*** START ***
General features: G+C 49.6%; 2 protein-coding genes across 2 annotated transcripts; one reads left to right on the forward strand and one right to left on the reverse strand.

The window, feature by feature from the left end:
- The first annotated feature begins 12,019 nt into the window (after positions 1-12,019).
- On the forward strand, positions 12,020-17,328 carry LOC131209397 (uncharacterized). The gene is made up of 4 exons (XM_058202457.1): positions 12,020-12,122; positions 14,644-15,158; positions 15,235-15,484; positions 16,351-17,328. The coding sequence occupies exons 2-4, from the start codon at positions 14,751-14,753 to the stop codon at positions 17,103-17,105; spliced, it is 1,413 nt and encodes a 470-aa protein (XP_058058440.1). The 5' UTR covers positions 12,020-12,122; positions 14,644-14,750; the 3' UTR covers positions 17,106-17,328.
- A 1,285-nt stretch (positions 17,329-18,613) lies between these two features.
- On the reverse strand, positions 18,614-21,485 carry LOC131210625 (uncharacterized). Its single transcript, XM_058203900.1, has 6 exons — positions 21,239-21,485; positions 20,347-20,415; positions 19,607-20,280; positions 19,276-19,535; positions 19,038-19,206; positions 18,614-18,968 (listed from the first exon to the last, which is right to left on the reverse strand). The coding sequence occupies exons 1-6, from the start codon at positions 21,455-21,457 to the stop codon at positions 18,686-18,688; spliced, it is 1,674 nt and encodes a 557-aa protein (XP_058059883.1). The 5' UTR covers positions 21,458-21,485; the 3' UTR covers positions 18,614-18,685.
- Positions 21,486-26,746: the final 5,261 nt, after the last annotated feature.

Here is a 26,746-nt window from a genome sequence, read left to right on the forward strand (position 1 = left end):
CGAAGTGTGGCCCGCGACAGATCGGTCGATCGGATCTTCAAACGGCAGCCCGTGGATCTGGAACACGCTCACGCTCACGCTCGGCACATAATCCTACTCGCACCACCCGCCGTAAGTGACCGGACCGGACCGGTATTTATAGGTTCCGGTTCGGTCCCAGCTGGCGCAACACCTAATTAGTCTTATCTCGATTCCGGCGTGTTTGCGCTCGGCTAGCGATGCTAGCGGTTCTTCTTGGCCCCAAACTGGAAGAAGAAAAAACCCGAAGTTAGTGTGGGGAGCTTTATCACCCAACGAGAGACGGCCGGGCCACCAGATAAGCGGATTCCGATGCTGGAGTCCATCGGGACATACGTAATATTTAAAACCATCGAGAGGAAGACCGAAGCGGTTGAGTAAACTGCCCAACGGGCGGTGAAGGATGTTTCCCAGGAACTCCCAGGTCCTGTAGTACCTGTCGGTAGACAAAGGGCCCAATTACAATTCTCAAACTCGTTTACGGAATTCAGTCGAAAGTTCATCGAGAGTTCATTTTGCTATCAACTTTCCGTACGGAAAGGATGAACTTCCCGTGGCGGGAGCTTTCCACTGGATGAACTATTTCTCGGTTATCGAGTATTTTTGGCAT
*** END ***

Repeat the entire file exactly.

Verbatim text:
General features: G+C 49.6%; 2 protein-coding genes across 2 annotated transcripts; one reads left to right on the forward strand and one right to left on the reverse strand.

The window, feature by feature from the left end:
- The first annotated feature begins 12,019 nt into the window (after positions 1-12,019).
- On the forward strand, positions 12,020-17,328 carry LOC131209397 (uncharacterized). The gene is made up of 4 exons (XM_058202457.1): positions 12,020-12,122; positions 14,644-15,158; positions 15,235-15,484; positions 16,351-17,328. The coding sequence occupies exons 2-4, from the start codon at positions 14,751-14,753 to the stop codon at positions 17,103-17,105; spliced, it is 1,413 nt and encodes a 470-aa protein (XP_058058440.1). The 5' UTR covers positions 12,020-12,122; positions 14,644-14,750; the 3' UTR covers positions 17,106-17,328.
- A 1,285-nt stretch (positions 17,329-18,613) lies between these two features.
- On the reverse strand, positions 18,614-21,485 carry LOC131210625 (uncharacterized). Its single transcript, XM_058203900.1, has 6 exons — positions 21,239-21,485; positions 20,347-20,415; positions 19,607-20,280; positions 19,276-19,535; positions 19,038-19,206; positions 18,614-18,968 (listed from the first exon to the last, which is right to left on the reverse strand). The coding sequence occupies exons 1-6, from the start codon at positions 21,455-21,457 to the stop codon at positions 18,686-18,688; spliced, it is 1,674 nt and encodes a 557-aa protein (XP_058059883.1). The 5' UTR covers positions 21,458-21,485; the 3' UTR covers positions 18,614-18,685.
- Positions 21,486-26,746: the final 5,261 nt, after the last annotated feature.

Here is a 26,746-nt window from a genome sequence, read left to right on the forward strand (position 1 = left end):
CGAAGTGTGGCCCGCGACAGATCGGTCGATCGGATCTTCAAACGGCAGCCCGTGGATCTGGAACACGCTCACGCTCACGCTCGGCACATAATCCTACTCGCACCACCCGCCGTAAGTGACCGGACCGGACCGGTATTTATAGGTTCCGGTTCGGTCCCAGCTGGCGCAACACCTAATTAGTCTTATCTCGATTCCGGCGTGTTTGCGCTCGGCTAGCGATGCTAGCGGTTCTTCTTGGCCCCAAACTGGAAGAAGAAAAAACCCGAAGTTAGTGTGGGGAGCTTTATCACCCAACGAGAGACGGCCGGGCCACCAGATAAGCGGATTCCGATGCTGGAGTCCATCGGGACATACGTAATATTTAAAACCATCGAGAGGAAGACCGAAGCGGTTGAGTAAACTGCCCAACGGGCGGTGAAGGATGTTTCCCAGGAACTCCCAGGTCCTGTAGTACCTGTCGGTAGACAAAGGGCCCAATTACAATTCTCAAACTCGTTTACGGAATTCAGTCGAAAGTTCATCGAGAGTTCATTTTGCTATCAACTTTCCGTACGGAAAGGATGAACTTCCCGTGGCGGGAGCTTTCCACTGGATGAACTATTTCTCGGTTATCGAGTATTTTTGGCAT